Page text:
Lee Bulge Buster Kit

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Trinidad Bill
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Lee Bulge Buster Kit

Postby Trinidad Bill » Sat Aug 07, 2010 11:15 am

I was reading through the instructions for my new Bulge Buster Kit preparing to load up some .45 ACP shot through my Glocks. Some where through my Lone Barrel others through the Glock barrel. So I may or may not have a bulge.

The last instruction says:

“Now slide a resized or loaded cartridge into the base of the Factory Crimp die and raise the ram to push the case completely through the die.”

1. Does the case really need to be resized first?
2. A loaded cartridge? Is this a safe operation?

at_liberty
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Joined: Thu Jul 22, 2010 11:36 am

Re: Lee Bulge Buster Kit

Postby at_liberty » Sat Aug 07, 2010 1:34 pm

Trinidad Bill wrote:I was reading through the instructions for my new Bulge Buster Kit preparing to load up some .45 ACP shot through my Glocks. Some where through my Lone Barrel others through the Glock barrel. So I may or may not have a bulge.

The last instruction says:

“Now slide a resized or loaded cartridge into the base of the Factory Crimp die and raise the ram to push the case completely through the die.”

1. Does the case really need to be resized first?
2. A loaded cartridge? Is this a safe operation?


Yes, the cases should be resized first. Otherwise, the resistance will ruin the case that follows and is supposed to push the upper case through. Ask me how I know. I missed taking note of that paragraph in the instructions.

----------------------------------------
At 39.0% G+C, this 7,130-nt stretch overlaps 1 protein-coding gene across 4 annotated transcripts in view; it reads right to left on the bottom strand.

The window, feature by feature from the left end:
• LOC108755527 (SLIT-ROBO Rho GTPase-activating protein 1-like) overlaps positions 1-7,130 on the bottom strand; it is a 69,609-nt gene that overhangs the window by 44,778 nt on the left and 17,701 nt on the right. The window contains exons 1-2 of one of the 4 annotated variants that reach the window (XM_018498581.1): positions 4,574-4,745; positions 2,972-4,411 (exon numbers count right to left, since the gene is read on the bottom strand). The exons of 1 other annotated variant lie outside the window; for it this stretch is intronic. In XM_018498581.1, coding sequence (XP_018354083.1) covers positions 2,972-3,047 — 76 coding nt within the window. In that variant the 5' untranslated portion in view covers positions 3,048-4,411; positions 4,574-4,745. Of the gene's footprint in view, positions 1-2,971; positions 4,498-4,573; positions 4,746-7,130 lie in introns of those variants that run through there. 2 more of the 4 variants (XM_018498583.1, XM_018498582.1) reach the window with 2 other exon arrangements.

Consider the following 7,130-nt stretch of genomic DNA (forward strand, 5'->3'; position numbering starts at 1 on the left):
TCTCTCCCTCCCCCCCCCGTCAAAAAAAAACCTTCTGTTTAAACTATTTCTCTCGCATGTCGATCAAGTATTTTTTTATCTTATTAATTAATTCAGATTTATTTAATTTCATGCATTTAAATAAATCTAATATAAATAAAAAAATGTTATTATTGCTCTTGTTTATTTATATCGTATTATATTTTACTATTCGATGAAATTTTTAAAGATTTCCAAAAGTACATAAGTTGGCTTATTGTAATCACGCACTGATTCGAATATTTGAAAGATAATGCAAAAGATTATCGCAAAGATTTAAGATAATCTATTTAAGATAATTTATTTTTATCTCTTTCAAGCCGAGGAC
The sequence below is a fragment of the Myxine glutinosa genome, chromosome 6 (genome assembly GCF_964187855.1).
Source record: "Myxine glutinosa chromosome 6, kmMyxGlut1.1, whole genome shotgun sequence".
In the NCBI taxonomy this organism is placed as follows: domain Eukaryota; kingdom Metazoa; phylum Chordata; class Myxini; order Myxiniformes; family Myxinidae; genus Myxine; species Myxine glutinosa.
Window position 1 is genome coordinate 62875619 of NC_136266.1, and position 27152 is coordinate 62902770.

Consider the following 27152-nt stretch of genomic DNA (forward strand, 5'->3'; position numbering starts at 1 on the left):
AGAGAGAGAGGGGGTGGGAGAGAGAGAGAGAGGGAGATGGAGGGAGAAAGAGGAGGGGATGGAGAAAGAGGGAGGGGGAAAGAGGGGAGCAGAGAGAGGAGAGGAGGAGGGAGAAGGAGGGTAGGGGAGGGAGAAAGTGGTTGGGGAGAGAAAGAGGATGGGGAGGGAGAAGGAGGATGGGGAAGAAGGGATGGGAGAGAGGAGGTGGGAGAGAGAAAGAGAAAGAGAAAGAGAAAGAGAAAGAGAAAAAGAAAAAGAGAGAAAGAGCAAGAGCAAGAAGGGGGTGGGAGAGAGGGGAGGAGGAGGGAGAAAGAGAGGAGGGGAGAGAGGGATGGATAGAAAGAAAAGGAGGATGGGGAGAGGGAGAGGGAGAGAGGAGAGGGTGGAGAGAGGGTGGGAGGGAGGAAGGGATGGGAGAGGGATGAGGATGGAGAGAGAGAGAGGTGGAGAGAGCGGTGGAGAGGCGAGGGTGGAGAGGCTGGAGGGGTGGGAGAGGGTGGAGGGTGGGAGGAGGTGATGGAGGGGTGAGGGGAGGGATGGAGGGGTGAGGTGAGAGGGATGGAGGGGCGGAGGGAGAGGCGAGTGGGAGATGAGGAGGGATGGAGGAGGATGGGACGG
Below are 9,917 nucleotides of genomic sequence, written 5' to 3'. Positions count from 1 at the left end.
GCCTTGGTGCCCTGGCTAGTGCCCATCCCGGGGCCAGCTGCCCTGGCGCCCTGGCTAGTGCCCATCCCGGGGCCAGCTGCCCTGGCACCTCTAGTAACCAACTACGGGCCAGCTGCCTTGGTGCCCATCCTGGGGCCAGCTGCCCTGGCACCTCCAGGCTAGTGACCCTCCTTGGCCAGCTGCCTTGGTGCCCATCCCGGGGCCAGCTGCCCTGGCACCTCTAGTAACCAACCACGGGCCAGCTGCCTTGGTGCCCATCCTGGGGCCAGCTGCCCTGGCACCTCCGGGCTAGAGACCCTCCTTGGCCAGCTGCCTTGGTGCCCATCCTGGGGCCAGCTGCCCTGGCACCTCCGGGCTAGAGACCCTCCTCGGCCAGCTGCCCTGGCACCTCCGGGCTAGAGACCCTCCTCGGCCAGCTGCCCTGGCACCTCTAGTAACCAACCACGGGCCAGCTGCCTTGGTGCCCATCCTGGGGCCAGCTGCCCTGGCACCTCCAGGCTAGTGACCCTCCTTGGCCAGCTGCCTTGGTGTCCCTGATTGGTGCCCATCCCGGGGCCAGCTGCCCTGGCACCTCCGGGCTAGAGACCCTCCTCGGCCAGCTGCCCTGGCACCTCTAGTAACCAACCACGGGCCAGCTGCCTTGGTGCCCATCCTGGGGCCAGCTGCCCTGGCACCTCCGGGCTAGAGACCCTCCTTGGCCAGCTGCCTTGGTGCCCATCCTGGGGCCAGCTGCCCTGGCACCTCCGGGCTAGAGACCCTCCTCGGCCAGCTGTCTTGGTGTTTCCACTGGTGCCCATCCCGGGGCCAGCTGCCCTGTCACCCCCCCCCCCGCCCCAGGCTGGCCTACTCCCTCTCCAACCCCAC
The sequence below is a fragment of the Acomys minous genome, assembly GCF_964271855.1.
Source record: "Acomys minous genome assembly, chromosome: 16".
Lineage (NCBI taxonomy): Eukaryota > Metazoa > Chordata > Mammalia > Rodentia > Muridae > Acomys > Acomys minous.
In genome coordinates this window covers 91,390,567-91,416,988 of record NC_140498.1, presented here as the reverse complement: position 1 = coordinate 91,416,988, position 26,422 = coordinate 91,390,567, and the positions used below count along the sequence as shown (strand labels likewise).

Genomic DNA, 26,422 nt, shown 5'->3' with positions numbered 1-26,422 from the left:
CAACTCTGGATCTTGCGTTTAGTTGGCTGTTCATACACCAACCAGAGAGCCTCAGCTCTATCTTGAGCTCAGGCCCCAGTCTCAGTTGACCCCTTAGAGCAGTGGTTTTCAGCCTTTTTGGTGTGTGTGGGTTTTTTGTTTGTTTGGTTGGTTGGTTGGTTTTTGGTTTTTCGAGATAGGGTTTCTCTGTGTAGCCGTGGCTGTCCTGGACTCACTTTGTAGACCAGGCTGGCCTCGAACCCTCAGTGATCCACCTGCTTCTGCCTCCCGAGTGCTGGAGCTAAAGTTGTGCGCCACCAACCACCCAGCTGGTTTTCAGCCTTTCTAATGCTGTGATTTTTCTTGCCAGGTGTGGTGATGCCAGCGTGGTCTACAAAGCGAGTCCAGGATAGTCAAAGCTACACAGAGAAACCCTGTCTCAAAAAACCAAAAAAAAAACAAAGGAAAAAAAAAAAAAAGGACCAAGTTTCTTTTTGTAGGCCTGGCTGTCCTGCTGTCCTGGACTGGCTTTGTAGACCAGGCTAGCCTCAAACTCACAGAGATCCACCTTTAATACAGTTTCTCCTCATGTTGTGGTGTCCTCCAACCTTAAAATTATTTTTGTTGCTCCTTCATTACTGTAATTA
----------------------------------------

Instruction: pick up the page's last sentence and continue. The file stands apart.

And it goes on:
Yes, it definitely works with loaded cartridges, whereas my Redding G-Rx does not. I just did a batch this morning culled with a gauge from some rough quality reloads I bought. I salvaged every round. I will routinely use the Redding, but if I ever need to do loaded ammo the Lee will still be handy.

The difference is that the Lee ram has a pocket cut out for the primer.

Note that for just cases they go into the die head first, pushed through by following cases. For loaded cartridges, the rounds go in bullet first and are free once past the resizing ring in the front. If sitting there ahead of the next round, it will offer no resistance and will just rise until it can be grabbed or fall into a catch bottle.

I did keep my face away from the die opening, but you should not be too concerned about it.

Here's a tip for you. My .40 S&W cases kept jamming on the edge of the catcher opening. I cut a piece of case feeder tubing for an insert to allow the cases to stay aligned and had no more problems. You may have no problems with the .45. Cutting the tubing is not trivial but I have a shop with lots of tools and machines. If patient, a sharp pocket knife will work. I used a small band saw.